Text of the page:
How to Effectively Prepare for Google Responsive Search Ads

During the Google Marketing Live conference a few weeks ago, Google once again shook up the paid search world with the announcement of Responsive Search Ads. With these ads, Google will automatically mix, match and test combinations of ad copy provided by the advertiser. From there, they will discover and focus on the most effective ad match-ups.

What makes these ads really appealing, however, is that they allow for ads to include an additional headline and description. This makes the ads almost 92 percent bigger than before.

In this post, we will go over Responsive Search Ads and how to effective create, run, and report on the new Google feature.

What are Responsive Search Ads?

Responsive Search Ads, which will start rolling out in September, are a new form of text ad that allow for fast ad testing utilizing Google’s smart learning features. With these new ads, users will provide a series of headlines and descriptions. Google will then take the copy and automatically start running ads using as many combinations as possible. After running the tests for enough time, Google will make a determination on which combination of headlines and descriptions were the most effective.

When creating Responsive Ads, advertisers are able to upload the following:

  • 3 to 15 headlines
  • 2 to 4 descriptions

Like previously mentioned, one of the biggest benefits to these ads is the additional ad space. With these ads, Google will now show one additional headline (30 characters) and one additional description (90 characters).

Google also offers the ability to “pin” a headline or description to a specific position. For example, if an advertiser has 5 headlines, but wanted “Order a Copy Today” to only go in the 2nd headline, they have the ability to do so.

Writing Responsive Ad Copy

While any paid search expert has experience in writing copy, Responsive Search Ads provides an additional challenge that is not present when creating normal ads. With normal ads, advertisers are able to tell a story starting from headline 1 to the end of the description.

With Responsive Search Ads, individual headlines and keywords will be mixed around. This means that an advertiser will need to make sure that all possible combinations flow and make sense. It is also essential to avoid having the same messaging in multiple pieces of copy, while still making sure keywords are present, as similar messaging can be paired together.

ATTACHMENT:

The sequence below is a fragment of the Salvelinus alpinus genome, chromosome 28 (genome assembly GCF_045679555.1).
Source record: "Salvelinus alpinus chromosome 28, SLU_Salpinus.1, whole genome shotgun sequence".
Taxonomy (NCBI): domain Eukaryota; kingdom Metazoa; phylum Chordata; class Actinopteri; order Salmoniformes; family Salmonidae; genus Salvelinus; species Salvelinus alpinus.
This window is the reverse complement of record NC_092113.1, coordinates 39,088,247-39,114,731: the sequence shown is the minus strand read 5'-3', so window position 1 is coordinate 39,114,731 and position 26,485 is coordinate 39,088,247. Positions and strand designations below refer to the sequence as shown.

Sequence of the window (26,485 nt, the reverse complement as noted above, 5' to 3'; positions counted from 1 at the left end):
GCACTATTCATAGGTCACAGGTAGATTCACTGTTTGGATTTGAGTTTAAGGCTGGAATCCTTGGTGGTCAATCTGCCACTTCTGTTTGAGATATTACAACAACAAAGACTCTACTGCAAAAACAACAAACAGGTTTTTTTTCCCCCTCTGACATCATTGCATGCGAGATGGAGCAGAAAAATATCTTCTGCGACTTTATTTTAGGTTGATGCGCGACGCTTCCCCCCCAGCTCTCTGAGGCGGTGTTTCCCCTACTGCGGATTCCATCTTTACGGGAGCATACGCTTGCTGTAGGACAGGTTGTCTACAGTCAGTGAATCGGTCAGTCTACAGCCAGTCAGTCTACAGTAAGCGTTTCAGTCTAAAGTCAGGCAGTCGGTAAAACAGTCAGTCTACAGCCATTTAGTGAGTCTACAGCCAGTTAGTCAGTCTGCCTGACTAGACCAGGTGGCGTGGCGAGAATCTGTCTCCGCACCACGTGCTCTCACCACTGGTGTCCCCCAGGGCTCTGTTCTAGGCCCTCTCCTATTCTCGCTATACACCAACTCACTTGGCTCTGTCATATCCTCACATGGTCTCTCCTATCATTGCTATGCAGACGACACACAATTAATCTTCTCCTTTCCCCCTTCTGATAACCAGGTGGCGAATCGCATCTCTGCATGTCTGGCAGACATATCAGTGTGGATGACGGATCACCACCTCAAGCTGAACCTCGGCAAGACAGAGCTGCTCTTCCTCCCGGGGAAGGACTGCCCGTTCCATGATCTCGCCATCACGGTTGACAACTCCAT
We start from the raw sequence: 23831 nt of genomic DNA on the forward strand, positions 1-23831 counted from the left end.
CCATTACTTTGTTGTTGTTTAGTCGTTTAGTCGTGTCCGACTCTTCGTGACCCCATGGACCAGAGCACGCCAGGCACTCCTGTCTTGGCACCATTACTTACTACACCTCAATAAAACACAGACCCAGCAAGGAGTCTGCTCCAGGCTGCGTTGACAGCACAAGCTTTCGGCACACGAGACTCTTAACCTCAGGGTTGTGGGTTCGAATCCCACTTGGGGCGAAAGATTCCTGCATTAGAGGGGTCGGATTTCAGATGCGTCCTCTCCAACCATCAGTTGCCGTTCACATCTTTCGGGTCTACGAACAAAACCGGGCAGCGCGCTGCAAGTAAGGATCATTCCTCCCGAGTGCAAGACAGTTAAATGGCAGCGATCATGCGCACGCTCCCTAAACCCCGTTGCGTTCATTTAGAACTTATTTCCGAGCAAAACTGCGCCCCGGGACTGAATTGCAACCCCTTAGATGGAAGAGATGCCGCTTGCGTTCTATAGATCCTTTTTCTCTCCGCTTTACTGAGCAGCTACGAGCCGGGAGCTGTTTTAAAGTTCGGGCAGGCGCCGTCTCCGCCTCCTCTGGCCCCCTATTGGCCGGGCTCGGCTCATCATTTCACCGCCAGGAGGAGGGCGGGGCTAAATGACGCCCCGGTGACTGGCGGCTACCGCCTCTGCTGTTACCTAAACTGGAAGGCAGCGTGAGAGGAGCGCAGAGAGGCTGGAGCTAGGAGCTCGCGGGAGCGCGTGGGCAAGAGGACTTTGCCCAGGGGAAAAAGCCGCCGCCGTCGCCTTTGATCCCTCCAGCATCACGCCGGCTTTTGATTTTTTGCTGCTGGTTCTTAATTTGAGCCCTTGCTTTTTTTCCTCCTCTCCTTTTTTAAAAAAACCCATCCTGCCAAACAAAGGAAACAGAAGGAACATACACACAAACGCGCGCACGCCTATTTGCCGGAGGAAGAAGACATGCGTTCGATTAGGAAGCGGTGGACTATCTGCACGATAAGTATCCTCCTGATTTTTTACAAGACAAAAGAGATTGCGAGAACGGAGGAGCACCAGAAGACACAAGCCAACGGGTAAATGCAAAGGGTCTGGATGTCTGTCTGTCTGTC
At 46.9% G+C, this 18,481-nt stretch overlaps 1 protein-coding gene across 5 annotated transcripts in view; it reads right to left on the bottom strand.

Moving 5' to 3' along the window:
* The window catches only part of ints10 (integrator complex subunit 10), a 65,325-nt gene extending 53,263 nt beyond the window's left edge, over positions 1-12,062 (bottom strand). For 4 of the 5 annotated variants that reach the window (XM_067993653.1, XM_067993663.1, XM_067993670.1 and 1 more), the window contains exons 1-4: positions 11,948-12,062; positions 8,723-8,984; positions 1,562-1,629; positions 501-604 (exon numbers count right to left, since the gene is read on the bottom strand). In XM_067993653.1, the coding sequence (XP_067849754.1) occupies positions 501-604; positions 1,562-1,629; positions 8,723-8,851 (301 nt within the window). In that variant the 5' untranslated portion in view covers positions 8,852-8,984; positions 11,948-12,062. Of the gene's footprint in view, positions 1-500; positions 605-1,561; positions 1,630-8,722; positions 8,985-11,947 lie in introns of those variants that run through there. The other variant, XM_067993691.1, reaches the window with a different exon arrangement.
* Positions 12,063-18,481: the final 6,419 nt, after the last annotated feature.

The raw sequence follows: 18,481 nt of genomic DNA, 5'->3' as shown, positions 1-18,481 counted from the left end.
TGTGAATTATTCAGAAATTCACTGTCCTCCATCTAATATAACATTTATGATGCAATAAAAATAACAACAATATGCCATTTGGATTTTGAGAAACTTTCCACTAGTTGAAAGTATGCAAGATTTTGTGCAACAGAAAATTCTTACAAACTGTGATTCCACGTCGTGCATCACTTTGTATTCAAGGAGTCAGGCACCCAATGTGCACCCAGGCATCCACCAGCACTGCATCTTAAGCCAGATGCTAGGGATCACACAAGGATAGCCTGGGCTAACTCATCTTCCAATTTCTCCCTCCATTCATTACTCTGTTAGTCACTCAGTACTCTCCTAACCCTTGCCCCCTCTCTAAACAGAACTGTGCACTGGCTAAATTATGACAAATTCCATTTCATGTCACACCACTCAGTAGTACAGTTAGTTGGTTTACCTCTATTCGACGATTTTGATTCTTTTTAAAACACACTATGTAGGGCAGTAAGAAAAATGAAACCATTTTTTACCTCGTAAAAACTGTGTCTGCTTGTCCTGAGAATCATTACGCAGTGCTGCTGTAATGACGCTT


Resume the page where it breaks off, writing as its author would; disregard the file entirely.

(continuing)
Utilizing “pinning” when implementing ad copy here is also important, especially if there is a specific headline or description that needs to go in a certain position in order to make sense.

Reporting Issues

Google offers the same data points for Responsive Ads as they do with normal ads. They even allow for advertisers to filter by Responsive Ads. All combinations that are created by Google are combined into one set of data.

At present, there has been no word on additional types of reporting, making analyzing results more difficult. Since all data is lumped into one, finding out what combinations work the best is impossible right now. Ideally, specific reports on impressions, clicks, and conversions for each individual combination would be important to properly analyze ad copy and come up with next steps.

Ample Time to Test

For any type of test, it is always important for an advertiser to make sure an experiment runs for an ample amount of time. Whether it’s keyword updates, bidding changes, or new landing destinations, advertisers must make sure enough time is given to these tests.

For Responsive Search Ads, however, depending on the amount of headlines and descriptions used, it may take significantly longer for Google to determine the best ad combination. It is essential to make sure that enough time is allowed for Google to try all possible combinations to ensure an accurate result.

Additional Ad Space

Just last week, Google also announced that are going to launch the additional headline and description to all normal ads at the end of August. This gives advertisers the ability to choose how they want to handle the additional ad size.

If fast testing and automated smart learning is what an advertiser wants, Responsive Ads are perfect. For advertisers who are interested in taking a more manual approach, normal ads will be available to start testing out the benefits of additional ad space.

Final Thoughts

As Google continues to blend the looks of organic and paid search results, it comes as no surprise that ads continue to get bigger, allowing advertisers to provide more information to potential customers. Time will tell how effective additional text will be, but if extended text ads are any indication, an additional boost in performance is likely.

Whether it’s with Responsive Search Ads or normal ads, now is the time for advertisers to go back to the drawing board and start coming up with some new, longer, ad copy ideas.

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